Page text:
Effects of Macrolide Antibiotics on Th1 Cell and Th2 Cell Development Mediated by Langerhans Cells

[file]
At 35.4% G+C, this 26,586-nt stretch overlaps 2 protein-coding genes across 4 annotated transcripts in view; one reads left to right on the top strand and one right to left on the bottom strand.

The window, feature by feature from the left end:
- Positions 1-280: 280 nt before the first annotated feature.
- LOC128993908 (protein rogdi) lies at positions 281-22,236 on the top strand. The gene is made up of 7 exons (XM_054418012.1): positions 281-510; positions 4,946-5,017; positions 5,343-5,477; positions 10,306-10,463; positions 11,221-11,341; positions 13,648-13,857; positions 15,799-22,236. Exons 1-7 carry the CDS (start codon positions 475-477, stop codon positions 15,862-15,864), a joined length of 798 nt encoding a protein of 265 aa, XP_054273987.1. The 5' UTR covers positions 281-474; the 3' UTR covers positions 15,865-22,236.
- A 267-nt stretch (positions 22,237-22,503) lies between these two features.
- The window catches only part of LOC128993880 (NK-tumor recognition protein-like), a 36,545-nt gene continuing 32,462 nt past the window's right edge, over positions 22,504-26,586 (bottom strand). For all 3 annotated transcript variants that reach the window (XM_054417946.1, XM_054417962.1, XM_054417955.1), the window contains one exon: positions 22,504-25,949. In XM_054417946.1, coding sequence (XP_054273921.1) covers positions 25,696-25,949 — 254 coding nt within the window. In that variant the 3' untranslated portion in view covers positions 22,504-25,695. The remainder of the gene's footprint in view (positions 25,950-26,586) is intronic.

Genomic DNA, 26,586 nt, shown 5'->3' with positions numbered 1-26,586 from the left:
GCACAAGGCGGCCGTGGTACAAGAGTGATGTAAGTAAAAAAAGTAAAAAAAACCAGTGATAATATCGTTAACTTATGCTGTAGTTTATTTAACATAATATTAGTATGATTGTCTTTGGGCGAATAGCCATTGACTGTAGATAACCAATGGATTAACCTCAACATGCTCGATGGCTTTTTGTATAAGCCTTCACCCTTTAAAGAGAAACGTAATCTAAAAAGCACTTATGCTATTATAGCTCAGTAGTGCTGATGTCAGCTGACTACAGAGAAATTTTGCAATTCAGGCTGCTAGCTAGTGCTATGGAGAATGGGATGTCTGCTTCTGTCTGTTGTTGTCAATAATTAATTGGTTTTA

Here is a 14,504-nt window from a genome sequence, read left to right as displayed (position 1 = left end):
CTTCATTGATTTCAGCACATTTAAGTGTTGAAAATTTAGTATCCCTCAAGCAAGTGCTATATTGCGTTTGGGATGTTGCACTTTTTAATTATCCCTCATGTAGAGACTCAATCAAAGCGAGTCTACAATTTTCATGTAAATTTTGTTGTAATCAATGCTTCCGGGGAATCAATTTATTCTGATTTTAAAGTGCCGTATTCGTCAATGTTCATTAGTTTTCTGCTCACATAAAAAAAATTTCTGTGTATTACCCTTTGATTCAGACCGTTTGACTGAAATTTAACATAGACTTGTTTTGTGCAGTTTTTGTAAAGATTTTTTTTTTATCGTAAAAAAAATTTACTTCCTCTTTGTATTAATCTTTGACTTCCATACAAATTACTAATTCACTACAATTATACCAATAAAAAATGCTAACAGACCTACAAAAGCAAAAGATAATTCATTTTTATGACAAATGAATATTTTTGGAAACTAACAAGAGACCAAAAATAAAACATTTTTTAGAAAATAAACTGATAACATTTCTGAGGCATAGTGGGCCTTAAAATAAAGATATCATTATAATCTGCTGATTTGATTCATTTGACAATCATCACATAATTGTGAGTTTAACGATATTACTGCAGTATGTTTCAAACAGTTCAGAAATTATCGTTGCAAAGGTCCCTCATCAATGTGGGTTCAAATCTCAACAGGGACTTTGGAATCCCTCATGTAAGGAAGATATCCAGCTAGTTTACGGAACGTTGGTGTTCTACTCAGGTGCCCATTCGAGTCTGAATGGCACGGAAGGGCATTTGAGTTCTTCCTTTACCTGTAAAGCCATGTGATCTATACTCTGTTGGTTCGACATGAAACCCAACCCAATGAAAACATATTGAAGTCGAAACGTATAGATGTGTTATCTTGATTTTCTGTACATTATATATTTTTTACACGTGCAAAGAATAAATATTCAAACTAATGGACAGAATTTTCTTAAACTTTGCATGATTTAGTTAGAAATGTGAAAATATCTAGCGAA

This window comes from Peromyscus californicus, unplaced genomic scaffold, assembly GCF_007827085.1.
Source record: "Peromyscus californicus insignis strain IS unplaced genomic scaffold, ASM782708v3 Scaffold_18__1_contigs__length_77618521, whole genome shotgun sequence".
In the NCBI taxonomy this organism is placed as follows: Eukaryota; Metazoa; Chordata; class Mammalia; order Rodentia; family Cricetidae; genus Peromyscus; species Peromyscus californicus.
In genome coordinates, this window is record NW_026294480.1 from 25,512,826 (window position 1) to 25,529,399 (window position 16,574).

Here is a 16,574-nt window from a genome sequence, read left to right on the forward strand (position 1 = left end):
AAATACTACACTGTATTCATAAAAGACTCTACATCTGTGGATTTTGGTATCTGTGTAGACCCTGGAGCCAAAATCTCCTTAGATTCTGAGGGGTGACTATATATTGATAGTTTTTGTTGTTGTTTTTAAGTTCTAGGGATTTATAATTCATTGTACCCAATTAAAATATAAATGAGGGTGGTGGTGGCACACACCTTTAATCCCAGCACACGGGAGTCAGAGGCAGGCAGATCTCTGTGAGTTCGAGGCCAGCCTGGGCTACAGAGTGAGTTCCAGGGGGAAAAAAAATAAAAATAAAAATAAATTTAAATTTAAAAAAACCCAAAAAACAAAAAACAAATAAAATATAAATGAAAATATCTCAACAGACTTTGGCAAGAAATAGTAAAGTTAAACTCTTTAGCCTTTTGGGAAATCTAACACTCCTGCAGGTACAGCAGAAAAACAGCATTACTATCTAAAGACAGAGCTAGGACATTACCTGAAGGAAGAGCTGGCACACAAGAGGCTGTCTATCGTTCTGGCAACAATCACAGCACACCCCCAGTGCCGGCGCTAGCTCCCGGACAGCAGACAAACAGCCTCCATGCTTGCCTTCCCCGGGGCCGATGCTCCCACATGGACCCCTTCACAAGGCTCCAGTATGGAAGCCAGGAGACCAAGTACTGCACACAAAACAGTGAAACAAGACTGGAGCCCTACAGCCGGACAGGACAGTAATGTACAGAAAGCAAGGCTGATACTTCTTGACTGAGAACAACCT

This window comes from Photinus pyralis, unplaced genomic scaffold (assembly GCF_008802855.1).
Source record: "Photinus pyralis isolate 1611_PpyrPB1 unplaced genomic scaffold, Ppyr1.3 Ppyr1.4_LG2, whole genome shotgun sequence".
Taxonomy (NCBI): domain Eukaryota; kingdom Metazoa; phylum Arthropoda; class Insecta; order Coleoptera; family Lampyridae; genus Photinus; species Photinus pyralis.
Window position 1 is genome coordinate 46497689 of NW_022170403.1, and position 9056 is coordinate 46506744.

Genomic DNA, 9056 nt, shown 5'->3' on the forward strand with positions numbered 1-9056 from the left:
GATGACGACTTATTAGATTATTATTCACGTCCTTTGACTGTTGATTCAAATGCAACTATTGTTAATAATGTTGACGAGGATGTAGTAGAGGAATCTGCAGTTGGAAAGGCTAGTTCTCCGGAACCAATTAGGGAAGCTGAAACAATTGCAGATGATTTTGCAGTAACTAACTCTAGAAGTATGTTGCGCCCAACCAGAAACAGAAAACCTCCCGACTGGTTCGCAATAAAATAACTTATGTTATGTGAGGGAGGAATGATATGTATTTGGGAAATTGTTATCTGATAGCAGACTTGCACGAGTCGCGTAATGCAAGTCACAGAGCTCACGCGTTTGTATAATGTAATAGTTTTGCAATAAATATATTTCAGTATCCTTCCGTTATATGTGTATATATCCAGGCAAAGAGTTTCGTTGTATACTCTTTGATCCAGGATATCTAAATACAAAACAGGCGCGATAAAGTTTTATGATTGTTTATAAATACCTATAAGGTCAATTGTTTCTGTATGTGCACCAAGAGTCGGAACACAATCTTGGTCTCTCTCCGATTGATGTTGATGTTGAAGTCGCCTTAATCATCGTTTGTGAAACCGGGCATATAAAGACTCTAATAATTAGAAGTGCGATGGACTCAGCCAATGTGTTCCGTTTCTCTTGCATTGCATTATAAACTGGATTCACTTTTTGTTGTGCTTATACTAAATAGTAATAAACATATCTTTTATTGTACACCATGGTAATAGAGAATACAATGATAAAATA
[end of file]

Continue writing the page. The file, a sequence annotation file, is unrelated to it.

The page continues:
ABSTRACT - Background: It is well known that Langerhans cells (LCs) work as the primary orchestrators in the polarization of the immune milieu towards a T helper type 1 (Th1) or a Th2 immune response. In this study, we investigated the effects of macrolide antibiotics on Th1 cell and Th2 cell development mediated by LCs. Methods: LC-like dendritic cells (LDCs) were generated from mouse bone marrow cells and used as substitutes for LCs. Mice were primed with ovalbumin (OVA) peptide-pulsed LDCs, which had been treated with each macrolide antibiotic, via the hind footpad. After 5 days, the cytokine response in the popliteal lymph nodes was investigated by enzyme-linked immunosorbent assay. The expression of cell surface molecules on LDCs was investigated using reverse transcriptase polymerase chain reaction. Results: Injection of OVA peptide-pulsed LDCs, which had been treated with josamycin or spiramycin, inhibited Th2 cell development as represented by down-regulation of interleukin (IL)-4 production as well as Th1 cell development as represented by down-regulation of interferon (IFN)-g production. This inhibition of Th1 cell and Th2 cell development was associated with suppression of CD86 and T-cell immunoglobulin and mucin domain-containing protein (TIM)-4 expression, respectively, in LDCs. Furthermore, Staphylococcus aureus strains isolated from skin lesions of patients with atopic dermatitis (AD) were more susceptible to josamycin than to spiramycin. Conclusions: These results suggest that topical application of josamycin to AD lesions colonized with S. aureus would be beneficial for control of AD by acting on both superficial S. aureus and epidermal LCs, and inhibiting the development of Th2 cells.
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